Manitoulin History

What's in a Name

Bishop's Barn, Manitoulin Island

I knew when I gave my historical novel the title of The Haweaters that I was saddling it with a term that most Canadians are unlikely to have heard of before, but I was convinced that it was the correct title for my book, so I went with it even knowing that I would have some explaining to do when the book eventually hit bookstores.

She Said What?


Ellen Sim is one of the more enigmatic characters to appear in The Haweaters. A sworn deposition she gave in Manitowaning on June 28, 1877 about the deaths of William and Charles Bryan at the hands of her boss and his son is recorded in the "Murder on the Manitoulin" pamphlet put out by the Manitoulin District History and Genealogy Society in February 1993.

The History Keepers

Old photos in a bin

Researching the murders of William and Charlie Bryan took me many places, both physically and virtually, that are dedicated to the preservation of our collective history. Peripherally, I was aware these places existed, but I had never really found myself in a position where I needed to avail myself of their services.

The Amazing Thing About Research

single rose lying on pages torn from a book

It's amazing how much research goes into the writing of a historical novel and there were times, I can now happily confess, when it seemed endless. Facts needed to be checked, historical documents needed to be foraged, and context needed to be nailed down. Failing to do so would be at my peril, yes, but it would also be to the detriment of the story and that was really what was most important.

Farming 19th Century Style

Heavy horse team pulling hay wagon

I had to learn a lot of things about life in the late 19th century in order to get into the mindset of the real-life people who populate The Haweaters. But the one thing I didn't have to learn was how land was farmed in those long ago days before tractors had been invented, industrializing the landscape and becoming so ubiquitous it's hard now to imagine a rural landscape in which those roaring metal beasts don't churn away all day and most of the night during the harvests.

Getting to Know Eleanor Bryan

Eleanor Bryan in old age

leanor Boyce Bryan was born in Iowa in 1832 and moved to Upper Canada with her family as a child. Somewhere around 1849, when Eleanor would have been roughly 17, she became the second wife of William Bryan (a fact not mentioned in The Haweaters for a variety of reasons) and soon gave birth to her first child, Harriet (Hattie). Hattie was promptly followed by several more children, including Charles (Charlie), Caroline (Carrie), William Bryan Jr., Abel, Clara Ann (Annie), and Arthur.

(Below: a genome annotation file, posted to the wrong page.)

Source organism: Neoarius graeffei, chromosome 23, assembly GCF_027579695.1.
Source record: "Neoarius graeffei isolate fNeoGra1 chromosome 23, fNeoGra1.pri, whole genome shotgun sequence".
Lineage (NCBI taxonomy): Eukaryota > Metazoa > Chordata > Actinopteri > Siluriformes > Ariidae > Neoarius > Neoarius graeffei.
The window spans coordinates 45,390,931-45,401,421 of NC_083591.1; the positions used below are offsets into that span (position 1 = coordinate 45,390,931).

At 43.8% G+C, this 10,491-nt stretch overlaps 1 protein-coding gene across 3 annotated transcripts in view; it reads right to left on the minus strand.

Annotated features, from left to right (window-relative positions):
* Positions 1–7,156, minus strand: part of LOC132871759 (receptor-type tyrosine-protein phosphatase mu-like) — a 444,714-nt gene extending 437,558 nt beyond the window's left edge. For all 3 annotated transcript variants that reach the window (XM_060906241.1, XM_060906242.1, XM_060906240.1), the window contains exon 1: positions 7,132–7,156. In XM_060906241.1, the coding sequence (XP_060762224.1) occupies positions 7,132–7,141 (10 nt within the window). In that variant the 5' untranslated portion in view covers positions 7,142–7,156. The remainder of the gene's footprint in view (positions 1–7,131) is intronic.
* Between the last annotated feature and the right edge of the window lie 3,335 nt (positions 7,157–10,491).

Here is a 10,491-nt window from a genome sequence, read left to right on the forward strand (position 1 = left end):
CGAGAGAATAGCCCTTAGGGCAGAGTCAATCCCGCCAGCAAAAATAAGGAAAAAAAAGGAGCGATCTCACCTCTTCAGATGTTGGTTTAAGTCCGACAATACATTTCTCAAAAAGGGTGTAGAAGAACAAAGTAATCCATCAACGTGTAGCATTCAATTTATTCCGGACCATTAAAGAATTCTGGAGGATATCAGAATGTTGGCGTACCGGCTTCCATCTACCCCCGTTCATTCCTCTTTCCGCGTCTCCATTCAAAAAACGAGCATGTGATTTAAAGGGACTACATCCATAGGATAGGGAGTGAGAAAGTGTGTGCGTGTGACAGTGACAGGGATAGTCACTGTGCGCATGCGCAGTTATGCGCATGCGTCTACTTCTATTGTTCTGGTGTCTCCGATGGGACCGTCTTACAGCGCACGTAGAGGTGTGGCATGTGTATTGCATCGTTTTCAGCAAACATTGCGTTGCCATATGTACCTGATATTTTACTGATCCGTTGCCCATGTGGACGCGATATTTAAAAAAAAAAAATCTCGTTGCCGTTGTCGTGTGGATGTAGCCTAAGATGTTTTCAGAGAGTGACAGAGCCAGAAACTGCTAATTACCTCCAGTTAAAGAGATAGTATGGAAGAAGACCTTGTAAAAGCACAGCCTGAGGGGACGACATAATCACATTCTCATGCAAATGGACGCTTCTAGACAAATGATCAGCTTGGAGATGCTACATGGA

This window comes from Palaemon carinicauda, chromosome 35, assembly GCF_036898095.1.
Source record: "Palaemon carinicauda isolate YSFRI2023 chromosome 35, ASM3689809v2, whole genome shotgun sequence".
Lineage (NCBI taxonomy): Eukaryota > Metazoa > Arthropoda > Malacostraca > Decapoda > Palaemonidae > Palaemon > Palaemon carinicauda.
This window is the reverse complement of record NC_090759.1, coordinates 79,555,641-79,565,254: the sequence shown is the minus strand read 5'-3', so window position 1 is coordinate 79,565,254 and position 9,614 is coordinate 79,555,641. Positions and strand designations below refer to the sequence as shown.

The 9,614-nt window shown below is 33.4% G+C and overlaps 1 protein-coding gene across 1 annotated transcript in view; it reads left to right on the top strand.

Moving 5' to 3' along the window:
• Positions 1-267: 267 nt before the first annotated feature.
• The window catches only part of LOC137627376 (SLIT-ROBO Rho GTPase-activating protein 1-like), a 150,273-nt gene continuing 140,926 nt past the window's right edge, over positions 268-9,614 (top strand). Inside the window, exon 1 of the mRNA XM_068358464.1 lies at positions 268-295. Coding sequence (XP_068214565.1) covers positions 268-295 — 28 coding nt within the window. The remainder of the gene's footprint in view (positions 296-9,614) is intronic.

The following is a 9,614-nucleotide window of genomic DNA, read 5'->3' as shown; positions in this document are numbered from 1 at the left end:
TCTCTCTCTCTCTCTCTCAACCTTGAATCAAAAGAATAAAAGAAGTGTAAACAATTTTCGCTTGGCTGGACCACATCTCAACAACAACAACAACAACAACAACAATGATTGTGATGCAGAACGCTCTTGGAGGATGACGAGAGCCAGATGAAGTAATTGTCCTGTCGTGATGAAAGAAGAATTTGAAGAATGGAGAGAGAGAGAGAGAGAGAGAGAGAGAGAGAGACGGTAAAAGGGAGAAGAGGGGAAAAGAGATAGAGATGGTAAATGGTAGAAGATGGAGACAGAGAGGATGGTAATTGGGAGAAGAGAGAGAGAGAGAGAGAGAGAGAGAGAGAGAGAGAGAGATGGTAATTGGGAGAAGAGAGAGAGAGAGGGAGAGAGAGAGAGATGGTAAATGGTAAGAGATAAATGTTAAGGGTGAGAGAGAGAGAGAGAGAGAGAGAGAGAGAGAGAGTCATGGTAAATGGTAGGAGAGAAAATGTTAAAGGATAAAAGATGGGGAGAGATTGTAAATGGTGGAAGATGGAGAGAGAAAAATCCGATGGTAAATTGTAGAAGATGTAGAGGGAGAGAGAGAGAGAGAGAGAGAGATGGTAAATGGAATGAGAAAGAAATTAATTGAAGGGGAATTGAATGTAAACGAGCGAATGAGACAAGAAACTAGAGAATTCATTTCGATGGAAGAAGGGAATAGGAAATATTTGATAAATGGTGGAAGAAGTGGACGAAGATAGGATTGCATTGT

What Became of Arthur Bryan?

Arthur Bryan family portrait

Arthur Bryan was born in Erin, ON in 1869 and moved with his family to Tehkummah in 1874 at the age of five. In 1877, he joined 33 neighbourhood children ranging in age from 4 to 15 in becoming the first students at the freshly minted log schoolhouse S.S. No. 1 (locally known as Blue Jay School House) just a few lots down from his family's homestead. Other students that first year included the children of Sam Sloan and Andrew Porter.

Nothing Says Family Quite Like a Subpoena

Criminal Subpoena

Above is a copy of the subpoena ordering Eleanor Bryan, her son Arthur, and her son-in-law William Skippen to appear in court in Sault Ste. Marie. Although the subpoena appears to suggest that all three would be required to testify, only one of them actually does, and in doing so, Arthur Bryan gives some of the most damning testimony of the trial.


Based on the real-life 1877 killings of William and Charles Bryan by their neighbours, The Haweaters brings to life some of Manitoulin’s earliest European settlers as they struggle against nature, poverty, and each other in a collective quest to leave their dubious pasts behind them and attain prosperity in this rugged wilderness community. Learn more.